Just as power and emotion can be conveyed via neckwear, so too can morality, faith, and notions of virtue. Eighteenth-century cleric and evangelist John Wesley's image proliferated in part because of his role as a founder of Methodism. An image of Wesley, made after his death, captures him engaging with scripture.

John Wesley (1703–1791)

John Wesley (1703–1791)

John Barry (active 1784–1827) (after)

John Wesley’s House & The Museum of Methodism

Simple in its style, this work references Wesley's humble origins. The face is full of character – experienced, flushed with passion and feeling, his large open eyes reaching beyond us. Yet it's the collar that is central to the composition.

This archetypal image of Wesley features his white hair, black robes and preaching bands – what we would recognise today as the clerical 'dog' collar. The primary function of a collar such as this was to signal a person devoted to a life of faith and pastoral care. Wesley, famed as a travelling preacher, wears the eighteenth-century version of the collar to transmit a clear message about his role as a clergyman and that he was well-educated – but also that faith is something easily worn.

Neckwear also speaks to civic as well as spiritual power. Charles II is lavishly depicted here by Peter Lely around 1680 – towards the end of his reign. The king is pictured wearing a lace cravat, which is symbolic in a number of ways. The cravat emerged in France during the seventeenth century, inspired by the neckwear of Croatian soldiers who had been enlisted by Louis XIII to fight against the Habsburg Empire. When Charles returned to England in 1660 to restore the monarchy after nine years in exile at the French court, he brought the cravat trend with him.

King Charles II (1630–1685)

King Charles II (1630–1685) c.1680

Peter Lely (1618–1680)

Winchester City Council’s Topographical Art Collection

French fashion and court culture had a huge influence on Charles – and in Europe more broadly at this time. His mother, a French princess, was a direct link to French court politics as was one of his mistresses, Louise de Kéroualle, Duchess of Portsmouth. During his reign, Charles forged strong ties with France: in 1670 he signed a secret treaty with Louis XIV in which England offered aid in a war against the Dutch, as well as a promise to return the country to Catholicism. The cravat clearly operates here as a potent political symbol.

Neckwear in art history can, however, have more disturbing connotations. The painful legacies of colonial power are made clear in this troubling image by Johann Verelst entitled Elihu Yale with Members of his Family and an Enslaved Child (c.1719).

Elihu Yale with Members of his Family and an Enslaved Child

Elihu Yale with Members of his Family and an Enslaved Child c.1719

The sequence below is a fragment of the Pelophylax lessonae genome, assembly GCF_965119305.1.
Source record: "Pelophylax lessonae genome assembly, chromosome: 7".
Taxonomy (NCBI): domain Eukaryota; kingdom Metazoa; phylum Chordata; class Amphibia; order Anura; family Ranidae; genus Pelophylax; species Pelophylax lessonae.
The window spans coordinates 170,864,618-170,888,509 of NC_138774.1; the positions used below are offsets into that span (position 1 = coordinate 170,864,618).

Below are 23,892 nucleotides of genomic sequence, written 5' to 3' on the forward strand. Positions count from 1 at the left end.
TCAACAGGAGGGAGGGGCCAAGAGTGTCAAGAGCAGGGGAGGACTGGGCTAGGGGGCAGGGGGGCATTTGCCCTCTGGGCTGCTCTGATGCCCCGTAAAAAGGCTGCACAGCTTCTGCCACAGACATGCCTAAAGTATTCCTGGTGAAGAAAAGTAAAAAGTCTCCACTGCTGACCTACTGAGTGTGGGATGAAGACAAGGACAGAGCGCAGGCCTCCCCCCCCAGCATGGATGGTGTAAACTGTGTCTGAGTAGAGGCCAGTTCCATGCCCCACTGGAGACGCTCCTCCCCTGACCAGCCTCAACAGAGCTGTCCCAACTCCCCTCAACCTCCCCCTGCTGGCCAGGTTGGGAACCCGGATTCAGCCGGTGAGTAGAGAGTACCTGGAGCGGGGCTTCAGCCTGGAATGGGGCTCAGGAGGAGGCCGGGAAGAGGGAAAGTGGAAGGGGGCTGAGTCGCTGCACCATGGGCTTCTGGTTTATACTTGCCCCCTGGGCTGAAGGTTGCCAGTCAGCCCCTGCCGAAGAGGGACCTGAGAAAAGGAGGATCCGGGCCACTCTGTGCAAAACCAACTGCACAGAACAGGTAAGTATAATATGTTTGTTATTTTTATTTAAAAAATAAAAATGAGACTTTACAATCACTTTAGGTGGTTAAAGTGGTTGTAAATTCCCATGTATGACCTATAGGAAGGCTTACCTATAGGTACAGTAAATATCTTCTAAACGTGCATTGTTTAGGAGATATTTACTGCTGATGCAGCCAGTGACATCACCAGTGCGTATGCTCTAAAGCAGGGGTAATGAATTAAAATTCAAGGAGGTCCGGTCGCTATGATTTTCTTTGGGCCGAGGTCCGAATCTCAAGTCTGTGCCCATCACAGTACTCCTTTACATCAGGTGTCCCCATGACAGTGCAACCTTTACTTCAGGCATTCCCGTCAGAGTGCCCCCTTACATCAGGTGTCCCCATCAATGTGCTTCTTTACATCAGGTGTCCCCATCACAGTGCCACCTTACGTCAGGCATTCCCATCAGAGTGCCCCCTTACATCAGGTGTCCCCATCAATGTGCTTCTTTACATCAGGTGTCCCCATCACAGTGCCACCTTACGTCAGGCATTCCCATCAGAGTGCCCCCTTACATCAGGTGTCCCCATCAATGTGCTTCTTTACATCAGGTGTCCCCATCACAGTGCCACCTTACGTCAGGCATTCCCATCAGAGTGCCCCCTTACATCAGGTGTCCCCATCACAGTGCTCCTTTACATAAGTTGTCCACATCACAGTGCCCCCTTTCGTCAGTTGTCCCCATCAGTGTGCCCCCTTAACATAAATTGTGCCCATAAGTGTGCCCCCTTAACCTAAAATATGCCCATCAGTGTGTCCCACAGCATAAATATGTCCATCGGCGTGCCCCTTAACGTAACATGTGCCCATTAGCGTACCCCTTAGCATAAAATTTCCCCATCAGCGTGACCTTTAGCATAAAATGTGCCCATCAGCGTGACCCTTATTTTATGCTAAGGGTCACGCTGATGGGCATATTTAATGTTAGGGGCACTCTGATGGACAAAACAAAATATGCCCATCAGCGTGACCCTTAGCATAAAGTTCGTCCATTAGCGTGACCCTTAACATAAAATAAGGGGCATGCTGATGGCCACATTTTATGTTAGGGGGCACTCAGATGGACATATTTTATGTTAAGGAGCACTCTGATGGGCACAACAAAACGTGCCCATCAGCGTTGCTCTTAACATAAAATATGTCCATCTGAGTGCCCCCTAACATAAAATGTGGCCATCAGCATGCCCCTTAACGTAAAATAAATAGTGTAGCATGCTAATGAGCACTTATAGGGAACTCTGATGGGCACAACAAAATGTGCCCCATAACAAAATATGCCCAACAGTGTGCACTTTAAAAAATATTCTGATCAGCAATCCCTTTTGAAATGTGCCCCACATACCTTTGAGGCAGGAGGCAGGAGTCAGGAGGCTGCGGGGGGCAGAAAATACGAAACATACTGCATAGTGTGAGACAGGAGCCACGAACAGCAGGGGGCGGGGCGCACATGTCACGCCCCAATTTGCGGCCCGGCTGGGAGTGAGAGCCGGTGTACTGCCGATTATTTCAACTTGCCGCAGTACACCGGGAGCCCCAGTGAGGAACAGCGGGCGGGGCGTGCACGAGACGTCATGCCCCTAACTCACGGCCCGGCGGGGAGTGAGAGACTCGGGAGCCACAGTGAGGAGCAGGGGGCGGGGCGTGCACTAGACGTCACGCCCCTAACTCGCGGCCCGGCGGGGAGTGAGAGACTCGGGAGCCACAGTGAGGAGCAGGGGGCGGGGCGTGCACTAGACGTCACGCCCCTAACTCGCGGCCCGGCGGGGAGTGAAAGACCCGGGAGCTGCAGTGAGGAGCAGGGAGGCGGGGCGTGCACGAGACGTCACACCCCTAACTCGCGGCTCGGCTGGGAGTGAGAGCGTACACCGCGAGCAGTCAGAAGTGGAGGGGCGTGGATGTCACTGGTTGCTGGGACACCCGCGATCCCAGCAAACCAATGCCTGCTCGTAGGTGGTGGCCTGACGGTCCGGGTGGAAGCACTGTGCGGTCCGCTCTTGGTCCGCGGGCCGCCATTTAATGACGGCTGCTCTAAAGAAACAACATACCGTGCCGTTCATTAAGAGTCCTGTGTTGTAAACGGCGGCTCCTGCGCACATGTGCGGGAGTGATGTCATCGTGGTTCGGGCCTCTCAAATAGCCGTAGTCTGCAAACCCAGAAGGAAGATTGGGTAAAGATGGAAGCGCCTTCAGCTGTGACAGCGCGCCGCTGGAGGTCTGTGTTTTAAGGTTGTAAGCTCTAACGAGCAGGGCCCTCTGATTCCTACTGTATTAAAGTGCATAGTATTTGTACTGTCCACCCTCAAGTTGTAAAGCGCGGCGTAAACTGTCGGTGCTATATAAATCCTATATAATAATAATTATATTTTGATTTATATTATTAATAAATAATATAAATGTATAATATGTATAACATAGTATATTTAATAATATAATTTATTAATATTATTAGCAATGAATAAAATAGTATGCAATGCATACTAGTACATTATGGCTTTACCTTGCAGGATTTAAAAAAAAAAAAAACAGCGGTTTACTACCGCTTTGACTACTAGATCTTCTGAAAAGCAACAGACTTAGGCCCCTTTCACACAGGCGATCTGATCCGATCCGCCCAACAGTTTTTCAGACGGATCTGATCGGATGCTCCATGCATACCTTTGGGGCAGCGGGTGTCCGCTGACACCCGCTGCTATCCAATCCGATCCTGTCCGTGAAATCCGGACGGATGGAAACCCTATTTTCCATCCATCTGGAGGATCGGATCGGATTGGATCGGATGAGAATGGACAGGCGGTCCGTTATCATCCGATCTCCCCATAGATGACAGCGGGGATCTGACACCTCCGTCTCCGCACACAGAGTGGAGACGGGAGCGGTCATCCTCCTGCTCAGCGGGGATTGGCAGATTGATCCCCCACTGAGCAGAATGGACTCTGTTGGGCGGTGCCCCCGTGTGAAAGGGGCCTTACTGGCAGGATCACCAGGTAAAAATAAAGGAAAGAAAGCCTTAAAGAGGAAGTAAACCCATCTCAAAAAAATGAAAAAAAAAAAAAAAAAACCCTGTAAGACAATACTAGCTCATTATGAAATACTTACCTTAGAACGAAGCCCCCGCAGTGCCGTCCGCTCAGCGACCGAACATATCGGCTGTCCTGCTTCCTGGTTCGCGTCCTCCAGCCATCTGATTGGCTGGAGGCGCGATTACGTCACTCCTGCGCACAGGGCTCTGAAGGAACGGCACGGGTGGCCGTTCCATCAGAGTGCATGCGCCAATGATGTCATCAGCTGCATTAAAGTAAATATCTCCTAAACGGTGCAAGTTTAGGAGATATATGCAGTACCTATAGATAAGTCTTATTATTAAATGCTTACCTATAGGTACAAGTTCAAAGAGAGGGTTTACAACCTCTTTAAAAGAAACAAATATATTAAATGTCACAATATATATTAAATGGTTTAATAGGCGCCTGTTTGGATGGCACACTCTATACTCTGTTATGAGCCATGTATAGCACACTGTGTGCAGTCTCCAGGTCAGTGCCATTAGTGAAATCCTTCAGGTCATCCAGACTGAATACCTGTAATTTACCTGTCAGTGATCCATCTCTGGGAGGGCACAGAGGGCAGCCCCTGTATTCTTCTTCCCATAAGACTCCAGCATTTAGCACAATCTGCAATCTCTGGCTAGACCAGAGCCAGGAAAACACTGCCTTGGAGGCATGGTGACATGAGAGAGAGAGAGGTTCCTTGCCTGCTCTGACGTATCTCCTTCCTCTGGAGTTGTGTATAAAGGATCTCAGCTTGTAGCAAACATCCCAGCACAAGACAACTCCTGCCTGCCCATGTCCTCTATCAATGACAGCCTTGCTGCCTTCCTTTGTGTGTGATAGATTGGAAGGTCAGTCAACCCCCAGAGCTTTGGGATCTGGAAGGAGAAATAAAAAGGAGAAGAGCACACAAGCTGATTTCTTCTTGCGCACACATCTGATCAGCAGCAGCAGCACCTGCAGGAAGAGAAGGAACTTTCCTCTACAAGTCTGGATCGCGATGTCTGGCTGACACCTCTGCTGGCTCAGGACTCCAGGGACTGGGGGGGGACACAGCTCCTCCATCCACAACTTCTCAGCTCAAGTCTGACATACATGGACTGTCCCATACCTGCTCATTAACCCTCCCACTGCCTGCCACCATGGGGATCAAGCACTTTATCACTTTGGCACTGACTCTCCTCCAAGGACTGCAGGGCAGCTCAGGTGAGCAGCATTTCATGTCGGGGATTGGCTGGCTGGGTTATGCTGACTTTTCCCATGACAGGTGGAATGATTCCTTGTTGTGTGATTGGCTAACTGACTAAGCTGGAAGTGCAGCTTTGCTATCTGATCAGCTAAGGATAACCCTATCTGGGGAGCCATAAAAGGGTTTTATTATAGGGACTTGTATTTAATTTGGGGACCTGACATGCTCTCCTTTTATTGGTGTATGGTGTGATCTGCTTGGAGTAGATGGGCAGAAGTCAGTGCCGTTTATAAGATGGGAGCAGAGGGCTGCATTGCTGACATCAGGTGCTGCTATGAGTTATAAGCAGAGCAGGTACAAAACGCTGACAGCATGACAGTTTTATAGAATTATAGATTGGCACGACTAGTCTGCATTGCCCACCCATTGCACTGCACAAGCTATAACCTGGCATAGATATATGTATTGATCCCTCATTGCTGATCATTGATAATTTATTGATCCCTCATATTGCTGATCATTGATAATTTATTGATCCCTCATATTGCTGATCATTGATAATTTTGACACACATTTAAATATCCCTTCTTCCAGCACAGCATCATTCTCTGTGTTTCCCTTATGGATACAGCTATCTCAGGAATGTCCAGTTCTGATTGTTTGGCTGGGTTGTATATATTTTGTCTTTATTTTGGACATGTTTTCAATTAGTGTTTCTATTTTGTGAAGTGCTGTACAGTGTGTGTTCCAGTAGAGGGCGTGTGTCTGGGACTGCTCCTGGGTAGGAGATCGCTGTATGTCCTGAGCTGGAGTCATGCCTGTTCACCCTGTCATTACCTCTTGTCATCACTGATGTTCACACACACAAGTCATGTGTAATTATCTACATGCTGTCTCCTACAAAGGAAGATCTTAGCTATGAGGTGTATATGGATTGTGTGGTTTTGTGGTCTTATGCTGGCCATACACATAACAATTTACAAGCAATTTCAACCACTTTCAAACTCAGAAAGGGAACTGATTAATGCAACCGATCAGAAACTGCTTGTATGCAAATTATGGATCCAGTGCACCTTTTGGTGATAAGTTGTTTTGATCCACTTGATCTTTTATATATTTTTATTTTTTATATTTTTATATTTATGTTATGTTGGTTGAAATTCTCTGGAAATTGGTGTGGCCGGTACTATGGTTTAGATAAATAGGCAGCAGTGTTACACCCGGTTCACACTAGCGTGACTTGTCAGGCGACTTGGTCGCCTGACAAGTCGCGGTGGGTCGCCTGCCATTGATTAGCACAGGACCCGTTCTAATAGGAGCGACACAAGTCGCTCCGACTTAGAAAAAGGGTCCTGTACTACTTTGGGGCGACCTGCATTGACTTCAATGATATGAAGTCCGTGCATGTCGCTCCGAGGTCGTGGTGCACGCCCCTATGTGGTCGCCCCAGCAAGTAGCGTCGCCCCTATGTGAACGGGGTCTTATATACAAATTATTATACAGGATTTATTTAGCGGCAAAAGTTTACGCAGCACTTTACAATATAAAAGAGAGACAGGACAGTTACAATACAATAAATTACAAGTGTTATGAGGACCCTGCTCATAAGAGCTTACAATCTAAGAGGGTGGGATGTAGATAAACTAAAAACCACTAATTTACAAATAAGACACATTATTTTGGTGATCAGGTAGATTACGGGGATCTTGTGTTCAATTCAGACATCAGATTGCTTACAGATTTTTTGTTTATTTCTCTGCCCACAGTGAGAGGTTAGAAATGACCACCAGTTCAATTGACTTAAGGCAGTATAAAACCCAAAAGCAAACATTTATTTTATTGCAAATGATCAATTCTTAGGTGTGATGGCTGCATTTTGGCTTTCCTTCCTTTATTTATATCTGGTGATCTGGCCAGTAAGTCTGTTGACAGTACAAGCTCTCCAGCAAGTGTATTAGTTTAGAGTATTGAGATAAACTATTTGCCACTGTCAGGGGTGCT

Johannes Verelst (1648–1734) (attributed to)

Yale Center for British Art

Alongside depicting the British American colonist Elihu Yale and his sons-in-law, all wearing long white collars, the painting also features a young unidentified figure of African descent wearing a metal collar padlocked around his neck. Neckwear here is literal injustice, a brutal sign of enslavement and possession.

A queer collar indeed

Art history is full of extravagant, ostentatious works that, from a contemporary queer perspective, play with ideas around identity and gender expression.

Dr Nathaniel Spry, Aged 45

Dr Nathaniel Spry, Aged 45 1703

Bartholomeus van Burgindis (d.1705)

Royal Institution of Cornwall

Dr Nathaniel Spry, Aged 45 (1703) by B. Burghende is lavish and over-the-top, a swirl of satin and hair. His necktie is full and flowing. Would some today consider Spry's appearance to be feminine? Spry is seen here in the height of fashion that would not have been read as 'feminine' by his contemporaries. We look differently at this work from our contemporary viewpoint.

Elsewhere, take this eighteenth-century image of the English courtier John Hervey, 2nd Baron Hervey by John Fayram, wearing a well-appointed necktie and draped in a sumptuous silk shawl. Hervey was open about his sexuality, enjoying both a relationship with his wife Mary Lepell and (as discovered in his correspondence) with a man called Stephen Fox. Today we would perhaps consider him bisexual.

Hervey played with gender expectations and was seen as effete in his own lifetime. Here the Queen's favourite courtier appears androgynous despite the masculine neckwear – perhaps in part due to his liberal use of face powder.

Ideas of neckwear as rigidly gendered, as male and female, are not supported in art history. Just as the ruff was worn by men and women, for example, so too was the cravat and scarf.

Portrait of a Woman

Portrait of a Woman 1618

Anthony van Dyck (1599–1641)

Southampton City Art Gallery

Throughout art history, the neckpiece is used as a visual building block to tell a story about male identity, acting as a political, religious or sexual symbol. A small, seemingly inconsequential lace cravat in fact says a lot about power, status and wealth.  

Jon Sleigh, freelance arts educator

This content was funded by the Samuel H. Kress Foundation